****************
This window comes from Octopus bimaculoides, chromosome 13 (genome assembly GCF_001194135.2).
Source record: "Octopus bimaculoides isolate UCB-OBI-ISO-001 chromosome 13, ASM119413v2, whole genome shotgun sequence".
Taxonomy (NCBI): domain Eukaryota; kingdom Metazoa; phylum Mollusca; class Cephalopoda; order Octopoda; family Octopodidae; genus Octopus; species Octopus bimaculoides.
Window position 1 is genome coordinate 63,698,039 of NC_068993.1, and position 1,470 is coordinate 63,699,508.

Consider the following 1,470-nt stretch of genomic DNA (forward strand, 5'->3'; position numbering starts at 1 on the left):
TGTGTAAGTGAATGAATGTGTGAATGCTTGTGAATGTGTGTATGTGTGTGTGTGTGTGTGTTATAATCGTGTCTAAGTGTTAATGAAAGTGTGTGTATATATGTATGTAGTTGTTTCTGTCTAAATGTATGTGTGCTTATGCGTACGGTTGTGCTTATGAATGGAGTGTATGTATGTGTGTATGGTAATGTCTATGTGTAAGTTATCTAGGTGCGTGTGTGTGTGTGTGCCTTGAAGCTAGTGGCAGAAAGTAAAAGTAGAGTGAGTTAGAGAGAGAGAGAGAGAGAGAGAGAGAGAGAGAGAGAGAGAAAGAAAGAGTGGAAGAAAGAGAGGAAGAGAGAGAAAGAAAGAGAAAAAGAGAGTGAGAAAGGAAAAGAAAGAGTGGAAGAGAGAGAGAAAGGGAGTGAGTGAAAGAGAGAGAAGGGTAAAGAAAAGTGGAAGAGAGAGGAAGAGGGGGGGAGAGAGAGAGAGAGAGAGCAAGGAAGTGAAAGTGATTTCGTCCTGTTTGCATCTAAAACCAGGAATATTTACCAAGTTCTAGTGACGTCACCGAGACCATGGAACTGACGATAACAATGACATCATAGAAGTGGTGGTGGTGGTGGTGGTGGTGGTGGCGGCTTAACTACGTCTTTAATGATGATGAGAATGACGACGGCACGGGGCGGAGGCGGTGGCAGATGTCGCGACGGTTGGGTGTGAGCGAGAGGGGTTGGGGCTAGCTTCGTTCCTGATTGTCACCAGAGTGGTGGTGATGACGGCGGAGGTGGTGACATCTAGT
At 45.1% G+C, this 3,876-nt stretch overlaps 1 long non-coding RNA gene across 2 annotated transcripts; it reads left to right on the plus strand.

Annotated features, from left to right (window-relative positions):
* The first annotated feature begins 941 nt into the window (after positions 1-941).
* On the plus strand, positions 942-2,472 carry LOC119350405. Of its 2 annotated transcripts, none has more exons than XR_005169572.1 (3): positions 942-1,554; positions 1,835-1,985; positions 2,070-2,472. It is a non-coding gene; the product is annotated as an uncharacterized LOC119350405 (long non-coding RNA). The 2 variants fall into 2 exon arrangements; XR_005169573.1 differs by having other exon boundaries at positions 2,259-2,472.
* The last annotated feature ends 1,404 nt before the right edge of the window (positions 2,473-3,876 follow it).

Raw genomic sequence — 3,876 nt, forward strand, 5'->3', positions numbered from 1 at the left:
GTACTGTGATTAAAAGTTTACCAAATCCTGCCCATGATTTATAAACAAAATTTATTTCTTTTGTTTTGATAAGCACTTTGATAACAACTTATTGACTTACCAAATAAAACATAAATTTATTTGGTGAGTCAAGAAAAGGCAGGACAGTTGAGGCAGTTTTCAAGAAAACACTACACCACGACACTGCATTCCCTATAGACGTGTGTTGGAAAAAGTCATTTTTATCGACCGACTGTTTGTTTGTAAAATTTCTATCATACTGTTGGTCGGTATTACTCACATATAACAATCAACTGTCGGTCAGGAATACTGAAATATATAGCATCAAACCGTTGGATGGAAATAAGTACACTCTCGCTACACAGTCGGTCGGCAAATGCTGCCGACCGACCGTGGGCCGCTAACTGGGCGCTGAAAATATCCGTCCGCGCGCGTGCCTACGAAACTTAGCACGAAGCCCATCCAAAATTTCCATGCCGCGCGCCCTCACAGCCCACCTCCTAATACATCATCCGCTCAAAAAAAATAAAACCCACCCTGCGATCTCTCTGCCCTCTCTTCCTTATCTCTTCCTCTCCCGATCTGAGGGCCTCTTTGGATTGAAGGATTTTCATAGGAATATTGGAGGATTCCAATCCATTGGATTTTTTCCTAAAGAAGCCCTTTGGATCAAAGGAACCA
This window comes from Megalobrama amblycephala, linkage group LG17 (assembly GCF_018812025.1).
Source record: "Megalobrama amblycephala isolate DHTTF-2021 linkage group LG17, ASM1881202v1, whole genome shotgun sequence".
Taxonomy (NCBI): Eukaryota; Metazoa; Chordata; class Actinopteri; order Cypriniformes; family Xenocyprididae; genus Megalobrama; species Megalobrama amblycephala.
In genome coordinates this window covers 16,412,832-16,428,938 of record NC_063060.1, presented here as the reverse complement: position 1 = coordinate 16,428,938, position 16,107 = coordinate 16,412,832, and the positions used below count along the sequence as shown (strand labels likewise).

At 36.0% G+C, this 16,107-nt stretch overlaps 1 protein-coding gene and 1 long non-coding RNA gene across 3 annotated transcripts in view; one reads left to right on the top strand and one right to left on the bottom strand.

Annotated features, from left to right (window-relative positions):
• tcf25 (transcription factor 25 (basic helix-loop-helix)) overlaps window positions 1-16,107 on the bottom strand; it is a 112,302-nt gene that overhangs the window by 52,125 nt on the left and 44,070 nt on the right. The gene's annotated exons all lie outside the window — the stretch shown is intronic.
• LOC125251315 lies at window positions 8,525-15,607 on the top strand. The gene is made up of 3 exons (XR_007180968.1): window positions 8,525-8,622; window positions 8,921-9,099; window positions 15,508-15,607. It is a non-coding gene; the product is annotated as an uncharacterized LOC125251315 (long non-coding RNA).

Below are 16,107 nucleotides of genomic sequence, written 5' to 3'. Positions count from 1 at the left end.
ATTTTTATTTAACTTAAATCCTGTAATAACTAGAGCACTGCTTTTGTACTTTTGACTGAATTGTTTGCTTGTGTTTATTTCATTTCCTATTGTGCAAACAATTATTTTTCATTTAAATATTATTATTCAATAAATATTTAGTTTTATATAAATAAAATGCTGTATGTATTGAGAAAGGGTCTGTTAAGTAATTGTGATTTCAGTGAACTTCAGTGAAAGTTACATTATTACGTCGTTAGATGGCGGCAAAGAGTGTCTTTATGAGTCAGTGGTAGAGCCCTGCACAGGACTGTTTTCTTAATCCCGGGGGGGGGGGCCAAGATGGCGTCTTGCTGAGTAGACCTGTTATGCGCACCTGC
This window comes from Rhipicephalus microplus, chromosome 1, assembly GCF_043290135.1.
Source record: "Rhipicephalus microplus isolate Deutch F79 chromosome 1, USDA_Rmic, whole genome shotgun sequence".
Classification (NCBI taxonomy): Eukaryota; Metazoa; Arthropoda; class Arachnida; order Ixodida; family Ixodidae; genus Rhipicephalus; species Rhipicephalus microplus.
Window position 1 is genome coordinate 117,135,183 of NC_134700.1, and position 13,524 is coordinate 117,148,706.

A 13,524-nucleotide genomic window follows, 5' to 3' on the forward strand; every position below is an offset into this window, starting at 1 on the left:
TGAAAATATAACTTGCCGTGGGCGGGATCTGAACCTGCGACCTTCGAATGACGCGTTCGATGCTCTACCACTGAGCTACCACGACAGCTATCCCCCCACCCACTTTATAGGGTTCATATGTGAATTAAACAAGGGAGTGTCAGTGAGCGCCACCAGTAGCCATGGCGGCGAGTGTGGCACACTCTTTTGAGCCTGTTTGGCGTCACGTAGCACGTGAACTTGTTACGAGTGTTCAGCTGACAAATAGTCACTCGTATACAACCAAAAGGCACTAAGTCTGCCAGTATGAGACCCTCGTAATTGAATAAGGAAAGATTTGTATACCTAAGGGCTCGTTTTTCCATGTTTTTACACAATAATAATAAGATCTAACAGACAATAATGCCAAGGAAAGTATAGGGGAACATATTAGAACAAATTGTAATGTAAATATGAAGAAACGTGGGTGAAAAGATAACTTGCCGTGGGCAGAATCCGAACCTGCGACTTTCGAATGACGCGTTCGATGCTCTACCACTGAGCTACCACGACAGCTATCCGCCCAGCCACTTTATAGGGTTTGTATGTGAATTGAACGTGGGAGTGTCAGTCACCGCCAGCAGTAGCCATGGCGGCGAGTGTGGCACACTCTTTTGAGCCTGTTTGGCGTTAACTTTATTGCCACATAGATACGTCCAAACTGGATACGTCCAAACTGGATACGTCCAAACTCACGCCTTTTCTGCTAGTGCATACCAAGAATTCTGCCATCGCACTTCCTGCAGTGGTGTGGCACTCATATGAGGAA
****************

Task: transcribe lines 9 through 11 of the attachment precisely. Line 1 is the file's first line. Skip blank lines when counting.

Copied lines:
* The first annotated feature begins 941 nt into the window (after positions 1-941).
* On the plus strand, positions 942-2,472 carry LOC119350405. Of its 2 annotated transcripts, none has more exons than XR_005169572.1 (3): positions 942-1,554; positions 1,835-1,985; positions 2,070-2,472. It is a non-coding gene; the product is annotated as an uncharacterized LOC119350405 (long non-coding RNA). The 2 variants fall into 2 exon arrangements; XR_005169573.1 differs by having other exon boundaries at positions 2,259-2,472.
* The last annotated feature ends 1,404 nt before the right edge of the window (positions 2,473-3,876 follow it).